J Int Neuropsychol Soc 2020 03 11;26(3):276-285. Epub 2019 Sep 11.

Department of Clinical Neurosciences, IRCCS San Raffaele Scientific Institute, Milan, 20100, Italy.

Objectives: Premorbid dysfunction during childhood and adolescence is well documented in patients with schizophrenia. Literature pointed out multiple premorbid trajectories leading to different patients' cognitive status, symptomatology, and global functioning after disease onset. This study aimed at identifying groups of premorbid trajectories and disentangling between group differences in clinical and cognitive measures, focusing on theory of mind (ToM) and autistic traits (ATs).

Methods: Ninety-seven patients with schizophrenia were recruited and assessed for cognitive and ToM abilities, psychopathology, and ATs. A two-step cluster analysis identified three different groups of patients based on premorbid adjustment during childhood, adolescence, and late adolescence (i.e., stable-good, stable-poor, and "deteriorating").

Results: Compared to 66 healthy controls, results showed a widespread impairment in cognitive and ToM abilities among all groups of patients, except for affective ToM and executive functions in the stable-good group. Moreover, the stable-poor group exhibited more pronounced ATs and a more severe ToM impairment, compared to the other two groups of patients.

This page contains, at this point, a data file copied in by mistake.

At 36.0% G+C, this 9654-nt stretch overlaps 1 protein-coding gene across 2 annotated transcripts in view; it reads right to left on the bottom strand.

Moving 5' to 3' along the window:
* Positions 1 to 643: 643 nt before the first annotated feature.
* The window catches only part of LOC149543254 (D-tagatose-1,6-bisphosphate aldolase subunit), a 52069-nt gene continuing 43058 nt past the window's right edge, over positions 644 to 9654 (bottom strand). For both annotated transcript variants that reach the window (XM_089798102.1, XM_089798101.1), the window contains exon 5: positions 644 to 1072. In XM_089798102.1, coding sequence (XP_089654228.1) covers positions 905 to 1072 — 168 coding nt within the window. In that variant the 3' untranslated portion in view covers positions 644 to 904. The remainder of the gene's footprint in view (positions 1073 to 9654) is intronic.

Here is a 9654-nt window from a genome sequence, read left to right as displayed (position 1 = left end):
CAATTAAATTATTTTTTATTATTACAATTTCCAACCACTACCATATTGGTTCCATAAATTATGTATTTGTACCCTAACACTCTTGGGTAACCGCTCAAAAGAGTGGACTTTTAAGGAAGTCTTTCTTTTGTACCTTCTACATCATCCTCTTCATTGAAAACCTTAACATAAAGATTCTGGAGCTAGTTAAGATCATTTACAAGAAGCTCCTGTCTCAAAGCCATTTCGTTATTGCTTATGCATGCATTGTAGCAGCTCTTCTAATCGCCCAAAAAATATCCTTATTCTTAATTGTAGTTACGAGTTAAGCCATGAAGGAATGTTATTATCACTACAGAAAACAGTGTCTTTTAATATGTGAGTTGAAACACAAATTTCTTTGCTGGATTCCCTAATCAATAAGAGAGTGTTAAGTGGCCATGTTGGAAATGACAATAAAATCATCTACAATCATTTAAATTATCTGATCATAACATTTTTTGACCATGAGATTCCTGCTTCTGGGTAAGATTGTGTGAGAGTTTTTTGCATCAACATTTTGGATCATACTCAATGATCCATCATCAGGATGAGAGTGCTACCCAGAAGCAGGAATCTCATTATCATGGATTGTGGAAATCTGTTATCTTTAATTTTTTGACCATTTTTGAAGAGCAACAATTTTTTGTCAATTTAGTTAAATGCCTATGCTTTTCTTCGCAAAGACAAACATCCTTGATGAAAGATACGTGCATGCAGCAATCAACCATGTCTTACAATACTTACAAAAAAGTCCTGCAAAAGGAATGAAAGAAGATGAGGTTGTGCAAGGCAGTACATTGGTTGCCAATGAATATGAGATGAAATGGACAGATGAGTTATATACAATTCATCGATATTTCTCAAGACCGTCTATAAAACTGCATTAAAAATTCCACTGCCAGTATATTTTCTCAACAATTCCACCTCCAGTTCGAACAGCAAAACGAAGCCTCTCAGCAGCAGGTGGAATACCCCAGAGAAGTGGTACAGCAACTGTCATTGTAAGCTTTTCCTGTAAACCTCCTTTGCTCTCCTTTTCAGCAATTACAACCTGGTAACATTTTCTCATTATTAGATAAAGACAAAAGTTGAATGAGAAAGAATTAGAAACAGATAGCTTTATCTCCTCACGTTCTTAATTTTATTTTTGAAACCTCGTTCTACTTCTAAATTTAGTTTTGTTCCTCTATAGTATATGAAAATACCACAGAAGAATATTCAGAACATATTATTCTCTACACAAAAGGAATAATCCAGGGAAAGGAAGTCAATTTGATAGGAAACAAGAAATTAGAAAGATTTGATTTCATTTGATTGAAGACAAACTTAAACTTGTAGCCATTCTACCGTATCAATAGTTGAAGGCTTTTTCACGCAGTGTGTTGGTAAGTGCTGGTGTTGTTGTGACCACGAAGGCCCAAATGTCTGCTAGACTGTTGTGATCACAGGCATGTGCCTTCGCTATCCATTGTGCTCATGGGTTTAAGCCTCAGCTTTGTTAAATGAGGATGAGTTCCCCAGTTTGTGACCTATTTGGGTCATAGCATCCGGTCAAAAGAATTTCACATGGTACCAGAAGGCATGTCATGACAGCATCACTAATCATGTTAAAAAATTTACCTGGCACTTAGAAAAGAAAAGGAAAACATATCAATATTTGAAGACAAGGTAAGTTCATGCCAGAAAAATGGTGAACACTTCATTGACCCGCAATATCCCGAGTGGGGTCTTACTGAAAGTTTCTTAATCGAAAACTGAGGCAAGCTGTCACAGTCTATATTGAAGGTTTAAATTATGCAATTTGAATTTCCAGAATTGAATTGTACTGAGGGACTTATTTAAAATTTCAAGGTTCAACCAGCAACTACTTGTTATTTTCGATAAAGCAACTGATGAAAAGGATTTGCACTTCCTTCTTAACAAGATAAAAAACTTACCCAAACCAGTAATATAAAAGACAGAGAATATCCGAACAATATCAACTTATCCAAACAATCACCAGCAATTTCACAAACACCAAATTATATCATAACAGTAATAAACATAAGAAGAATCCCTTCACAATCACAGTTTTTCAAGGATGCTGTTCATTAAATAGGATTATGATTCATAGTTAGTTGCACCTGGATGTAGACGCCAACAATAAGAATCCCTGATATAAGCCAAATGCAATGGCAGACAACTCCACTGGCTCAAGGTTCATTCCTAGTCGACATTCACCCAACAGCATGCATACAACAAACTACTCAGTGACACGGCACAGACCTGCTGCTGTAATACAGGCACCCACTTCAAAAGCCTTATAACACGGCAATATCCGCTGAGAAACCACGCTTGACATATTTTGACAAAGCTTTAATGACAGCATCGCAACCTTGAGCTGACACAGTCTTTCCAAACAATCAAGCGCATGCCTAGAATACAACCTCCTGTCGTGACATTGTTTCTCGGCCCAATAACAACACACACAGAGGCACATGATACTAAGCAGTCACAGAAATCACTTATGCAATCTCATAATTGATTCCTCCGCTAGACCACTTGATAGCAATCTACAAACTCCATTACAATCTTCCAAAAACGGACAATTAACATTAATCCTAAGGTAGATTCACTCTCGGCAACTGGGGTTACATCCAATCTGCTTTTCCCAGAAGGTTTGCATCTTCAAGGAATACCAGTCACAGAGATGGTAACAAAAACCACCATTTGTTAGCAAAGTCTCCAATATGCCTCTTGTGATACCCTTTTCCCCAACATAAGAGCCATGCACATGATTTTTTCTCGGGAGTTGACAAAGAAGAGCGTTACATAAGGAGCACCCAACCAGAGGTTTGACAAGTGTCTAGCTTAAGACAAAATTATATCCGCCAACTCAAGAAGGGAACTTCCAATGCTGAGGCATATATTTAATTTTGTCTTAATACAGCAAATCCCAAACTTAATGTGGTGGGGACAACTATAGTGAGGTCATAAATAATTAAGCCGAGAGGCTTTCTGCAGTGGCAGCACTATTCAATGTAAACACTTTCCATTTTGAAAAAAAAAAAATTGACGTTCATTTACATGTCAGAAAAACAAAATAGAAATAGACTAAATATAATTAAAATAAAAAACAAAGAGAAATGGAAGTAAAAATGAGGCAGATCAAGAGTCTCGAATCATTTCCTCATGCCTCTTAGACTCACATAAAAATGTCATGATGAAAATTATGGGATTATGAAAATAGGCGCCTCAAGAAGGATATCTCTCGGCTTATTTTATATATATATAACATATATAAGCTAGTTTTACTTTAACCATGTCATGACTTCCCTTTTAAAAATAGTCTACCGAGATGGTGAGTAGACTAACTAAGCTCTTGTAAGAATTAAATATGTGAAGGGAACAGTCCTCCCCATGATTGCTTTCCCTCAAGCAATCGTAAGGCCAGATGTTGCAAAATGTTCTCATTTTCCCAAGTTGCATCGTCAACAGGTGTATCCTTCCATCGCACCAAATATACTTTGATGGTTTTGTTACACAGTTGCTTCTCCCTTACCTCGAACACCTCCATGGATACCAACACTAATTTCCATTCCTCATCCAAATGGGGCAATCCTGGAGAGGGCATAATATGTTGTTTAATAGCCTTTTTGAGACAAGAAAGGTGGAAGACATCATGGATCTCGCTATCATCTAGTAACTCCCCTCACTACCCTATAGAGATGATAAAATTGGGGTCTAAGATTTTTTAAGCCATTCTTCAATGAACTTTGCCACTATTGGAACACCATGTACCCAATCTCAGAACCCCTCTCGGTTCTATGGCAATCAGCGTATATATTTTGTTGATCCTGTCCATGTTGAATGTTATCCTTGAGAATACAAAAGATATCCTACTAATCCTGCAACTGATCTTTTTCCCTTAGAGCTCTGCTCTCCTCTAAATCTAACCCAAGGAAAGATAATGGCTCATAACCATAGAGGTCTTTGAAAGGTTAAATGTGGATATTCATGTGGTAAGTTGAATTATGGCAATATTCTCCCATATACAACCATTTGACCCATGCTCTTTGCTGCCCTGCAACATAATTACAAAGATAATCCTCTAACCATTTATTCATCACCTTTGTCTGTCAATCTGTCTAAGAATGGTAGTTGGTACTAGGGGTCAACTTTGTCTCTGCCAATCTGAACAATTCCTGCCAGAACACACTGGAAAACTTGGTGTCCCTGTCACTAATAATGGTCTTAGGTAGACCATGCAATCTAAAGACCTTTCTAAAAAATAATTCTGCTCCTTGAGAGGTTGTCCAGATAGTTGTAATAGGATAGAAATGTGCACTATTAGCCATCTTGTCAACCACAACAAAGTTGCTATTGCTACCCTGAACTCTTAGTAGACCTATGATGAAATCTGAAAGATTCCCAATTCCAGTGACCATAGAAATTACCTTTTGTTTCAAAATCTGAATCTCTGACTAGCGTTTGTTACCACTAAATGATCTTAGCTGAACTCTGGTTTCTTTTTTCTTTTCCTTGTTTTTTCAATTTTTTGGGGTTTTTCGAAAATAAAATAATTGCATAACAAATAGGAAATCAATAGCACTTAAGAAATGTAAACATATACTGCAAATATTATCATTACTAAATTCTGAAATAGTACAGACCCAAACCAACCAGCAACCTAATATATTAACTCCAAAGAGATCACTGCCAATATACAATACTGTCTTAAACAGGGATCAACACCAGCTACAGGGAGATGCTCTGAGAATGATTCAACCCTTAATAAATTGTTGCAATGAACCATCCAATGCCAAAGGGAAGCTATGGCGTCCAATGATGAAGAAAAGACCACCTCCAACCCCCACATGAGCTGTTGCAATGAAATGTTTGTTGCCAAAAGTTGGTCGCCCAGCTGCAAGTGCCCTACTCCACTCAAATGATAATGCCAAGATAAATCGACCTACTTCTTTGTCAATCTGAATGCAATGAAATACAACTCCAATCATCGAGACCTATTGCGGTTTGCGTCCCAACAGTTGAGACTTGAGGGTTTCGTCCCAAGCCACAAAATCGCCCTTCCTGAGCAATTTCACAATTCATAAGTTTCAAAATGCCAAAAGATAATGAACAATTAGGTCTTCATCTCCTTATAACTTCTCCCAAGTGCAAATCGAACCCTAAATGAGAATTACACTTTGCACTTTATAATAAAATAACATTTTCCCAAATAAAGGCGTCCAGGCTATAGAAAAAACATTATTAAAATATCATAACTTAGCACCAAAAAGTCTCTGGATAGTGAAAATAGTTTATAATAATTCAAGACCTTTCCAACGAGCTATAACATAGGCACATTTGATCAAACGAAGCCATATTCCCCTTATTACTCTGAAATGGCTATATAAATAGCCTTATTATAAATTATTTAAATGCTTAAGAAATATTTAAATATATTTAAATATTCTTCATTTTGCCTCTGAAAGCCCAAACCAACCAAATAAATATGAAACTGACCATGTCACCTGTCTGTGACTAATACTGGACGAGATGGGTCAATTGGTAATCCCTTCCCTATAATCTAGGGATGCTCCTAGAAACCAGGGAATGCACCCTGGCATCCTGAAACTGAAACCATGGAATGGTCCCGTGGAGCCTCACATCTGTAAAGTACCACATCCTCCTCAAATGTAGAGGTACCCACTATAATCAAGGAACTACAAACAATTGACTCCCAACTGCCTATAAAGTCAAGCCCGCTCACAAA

Conclusions: Our findings highlight the existence of a group of patients with poor premorbid adjustment since childhood, more pronounced ATs and a severe ToM impairment affecting those basic mentalizing skills that are usually preserved in schizophrenia. Results might have intriguing implications in identifying underpinning endophenotypes and implementing cutting-edge rehabilitation programs.
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http://dx.doi.org/10.1017/S1355617719000961DOI Listing
March 2020

Stability and generalization of combined theory of mind and cognitive remediation interventions in schizophrenia: Follow-up results.

Psychiatr Rehabil J 2020 Jun 15;43(2):140-148. Epub 2019 Aug 15.

Department of Clinical Neurosciences.

Objective: Daily functional impairment is a main target of treatment in schizophrenia. Multiple rehabilitation treatments have been developed to improve patients' sociocognitive and neurocognitive abilities and to generalize the benefits to functioning. However, whether the effects of these treatments can be generalized and maintained remains equivocal. Our study aims to evaluate the stability and generalization of benefits, following combined Theory of Mind (ToM) and cognitive remediation (CR) trainings, compared with an active control group + CR, at a 3-year follow-up.